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How to pick the right roadmap template
How to pick the right roadmap template

Quick guide to choose a template the fits your workflow

Gergő Mátyás avatar
Written by Gergő Mátyás
Updated over a week ago


StoriesOnBoard offers multiple roadmap templates that fit the most product development use cases. To make the template selection easier we provided an intuitive wizard for you.

You can go through all the templates before selecting one of them to get a quick overview and a short introduction.

In order to select the right roadmap template you should answer the following questions:

Q1: How features or epics are grouped on your story map?

If you use the releases for larger grouping stories into functionalities then Release roadmaps or Portfolio roadmaps are great for you. If you start by linking a single story map you can add more sources by upgrading the release roadmap into a portfolio roadmap.

If you use the story map releases to slice the backlog into iterations (e.g. sprint 12, sprint 13), then you get more value from the Epic roadmap or High-level roadmap, where you can link multiple user stories as an epic to the roadmap card. Similar to release-based roadmaps, you can extend the number of story maps.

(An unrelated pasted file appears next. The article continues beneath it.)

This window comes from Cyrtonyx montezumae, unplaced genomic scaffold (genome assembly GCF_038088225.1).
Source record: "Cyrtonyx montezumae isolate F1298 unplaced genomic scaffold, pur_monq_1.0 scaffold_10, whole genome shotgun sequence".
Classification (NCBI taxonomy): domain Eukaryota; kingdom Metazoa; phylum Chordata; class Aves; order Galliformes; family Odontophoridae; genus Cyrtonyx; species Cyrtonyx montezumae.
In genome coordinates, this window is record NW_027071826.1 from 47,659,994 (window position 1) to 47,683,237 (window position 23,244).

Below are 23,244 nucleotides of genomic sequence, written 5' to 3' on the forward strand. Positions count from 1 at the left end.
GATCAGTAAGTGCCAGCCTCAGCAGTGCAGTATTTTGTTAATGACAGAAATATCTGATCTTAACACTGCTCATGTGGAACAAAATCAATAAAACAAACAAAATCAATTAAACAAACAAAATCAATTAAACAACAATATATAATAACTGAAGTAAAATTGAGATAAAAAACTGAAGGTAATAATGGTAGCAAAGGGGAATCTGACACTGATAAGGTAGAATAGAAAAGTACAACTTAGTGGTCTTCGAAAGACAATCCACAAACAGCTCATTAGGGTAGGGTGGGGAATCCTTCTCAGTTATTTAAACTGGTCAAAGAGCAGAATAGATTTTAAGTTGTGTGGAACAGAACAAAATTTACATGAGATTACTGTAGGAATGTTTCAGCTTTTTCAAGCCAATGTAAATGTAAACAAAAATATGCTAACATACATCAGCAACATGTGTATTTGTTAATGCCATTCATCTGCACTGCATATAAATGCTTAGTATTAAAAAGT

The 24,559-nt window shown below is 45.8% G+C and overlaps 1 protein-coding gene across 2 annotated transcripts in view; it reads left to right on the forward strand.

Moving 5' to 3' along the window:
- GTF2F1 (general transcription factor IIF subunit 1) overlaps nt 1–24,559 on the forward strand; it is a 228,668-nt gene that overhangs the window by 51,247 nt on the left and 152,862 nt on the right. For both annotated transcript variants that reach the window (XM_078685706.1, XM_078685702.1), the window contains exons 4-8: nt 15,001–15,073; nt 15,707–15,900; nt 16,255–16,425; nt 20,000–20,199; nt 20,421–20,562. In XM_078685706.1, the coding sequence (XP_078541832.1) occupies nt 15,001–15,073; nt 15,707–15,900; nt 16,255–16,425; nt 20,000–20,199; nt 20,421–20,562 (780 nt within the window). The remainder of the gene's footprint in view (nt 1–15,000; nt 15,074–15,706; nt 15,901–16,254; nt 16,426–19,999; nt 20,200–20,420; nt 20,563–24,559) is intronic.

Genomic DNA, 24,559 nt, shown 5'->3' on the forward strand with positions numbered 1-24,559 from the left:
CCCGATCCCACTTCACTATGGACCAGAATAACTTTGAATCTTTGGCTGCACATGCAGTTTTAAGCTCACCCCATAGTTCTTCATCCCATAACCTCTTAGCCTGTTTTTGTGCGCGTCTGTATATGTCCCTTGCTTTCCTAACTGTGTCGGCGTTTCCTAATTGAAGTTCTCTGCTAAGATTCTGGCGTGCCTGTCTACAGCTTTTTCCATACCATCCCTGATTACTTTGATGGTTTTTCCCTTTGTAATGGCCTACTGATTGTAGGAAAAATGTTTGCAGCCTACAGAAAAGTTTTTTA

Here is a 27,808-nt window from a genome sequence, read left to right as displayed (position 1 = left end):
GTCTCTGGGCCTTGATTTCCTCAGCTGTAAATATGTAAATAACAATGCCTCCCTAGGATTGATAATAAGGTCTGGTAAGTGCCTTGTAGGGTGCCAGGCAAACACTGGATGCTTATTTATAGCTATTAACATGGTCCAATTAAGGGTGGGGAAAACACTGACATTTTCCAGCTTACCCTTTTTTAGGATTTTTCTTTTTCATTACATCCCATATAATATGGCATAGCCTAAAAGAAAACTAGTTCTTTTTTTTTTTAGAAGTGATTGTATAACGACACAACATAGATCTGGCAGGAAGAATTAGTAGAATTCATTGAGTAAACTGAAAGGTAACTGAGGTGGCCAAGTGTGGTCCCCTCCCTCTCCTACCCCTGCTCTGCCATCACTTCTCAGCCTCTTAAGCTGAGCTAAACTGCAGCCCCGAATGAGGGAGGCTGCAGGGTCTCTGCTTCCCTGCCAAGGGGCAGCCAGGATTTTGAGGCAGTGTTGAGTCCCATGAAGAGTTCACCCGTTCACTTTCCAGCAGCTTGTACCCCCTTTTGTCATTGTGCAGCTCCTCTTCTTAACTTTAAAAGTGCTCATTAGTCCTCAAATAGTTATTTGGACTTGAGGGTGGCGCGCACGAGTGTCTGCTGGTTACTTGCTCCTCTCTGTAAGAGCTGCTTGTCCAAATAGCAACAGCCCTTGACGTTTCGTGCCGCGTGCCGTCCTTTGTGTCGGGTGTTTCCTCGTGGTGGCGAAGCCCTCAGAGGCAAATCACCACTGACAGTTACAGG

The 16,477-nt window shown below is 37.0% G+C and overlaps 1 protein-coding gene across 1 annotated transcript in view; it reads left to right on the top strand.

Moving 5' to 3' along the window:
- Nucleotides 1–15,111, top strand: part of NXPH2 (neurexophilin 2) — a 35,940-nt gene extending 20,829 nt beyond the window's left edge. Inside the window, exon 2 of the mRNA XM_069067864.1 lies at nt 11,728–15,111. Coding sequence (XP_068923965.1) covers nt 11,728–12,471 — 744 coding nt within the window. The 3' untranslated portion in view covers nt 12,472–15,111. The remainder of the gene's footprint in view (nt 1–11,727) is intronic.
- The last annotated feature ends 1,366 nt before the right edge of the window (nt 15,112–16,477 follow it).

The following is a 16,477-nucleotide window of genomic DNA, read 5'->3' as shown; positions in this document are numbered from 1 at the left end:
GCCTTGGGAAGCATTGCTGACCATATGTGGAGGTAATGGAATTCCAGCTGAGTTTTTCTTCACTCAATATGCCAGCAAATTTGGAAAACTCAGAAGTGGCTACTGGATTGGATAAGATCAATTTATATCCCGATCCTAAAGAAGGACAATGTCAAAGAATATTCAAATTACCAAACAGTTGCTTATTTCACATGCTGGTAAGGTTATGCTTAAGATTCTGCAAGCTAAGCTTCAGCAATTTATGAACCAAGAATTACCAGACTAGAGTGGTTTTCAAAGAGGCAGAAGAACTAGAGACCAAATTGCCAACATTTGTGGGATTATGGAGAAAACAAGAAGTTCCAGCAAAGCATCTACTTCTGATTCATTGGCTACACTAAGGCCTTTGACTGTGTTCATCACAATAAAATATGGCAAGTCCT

Q2: Are you working in quarterly time-boxes or just picking backlog items from the top of the backlog?

There are multiple ways to set up the column structure on the roadmap. Here are the most popular structures:

  • time-based: if you're working with deadlines or quarterly goals, choosing the Q1-Q2-Q3-Q4 structure will be easy-to-understand to every stakeholder. It's helpful in building a shared understanding among internal teams. Eg: the marketing team can plan the upcoming months or quarters.

  • priority-based: if your team is just delivering what's on the top of the priority list, you can organize items into the NOW-NEXT-LATER groups, so you can communicate what's on the dev team's table and what will come next. Plus, the 'Later' column shows the low-priority items

  • process-based: this template is useful to communicate the progress to the online teams or to the executives. So they can monitor what's happening in the dev team, what will come next, and what is already delivered.

Q3: Should you share everything from your story map?

Sometimes you have too many items on the story map and would narrow the scope. If you want to share just a hand-picked selection of backlog items, then skip the quick-add pop-up and add items manually.

All items are important? Don't worry, we save you a lot of time. Quick add feature links and organizes all items on your roadmap.

Learn more about roadmap templates

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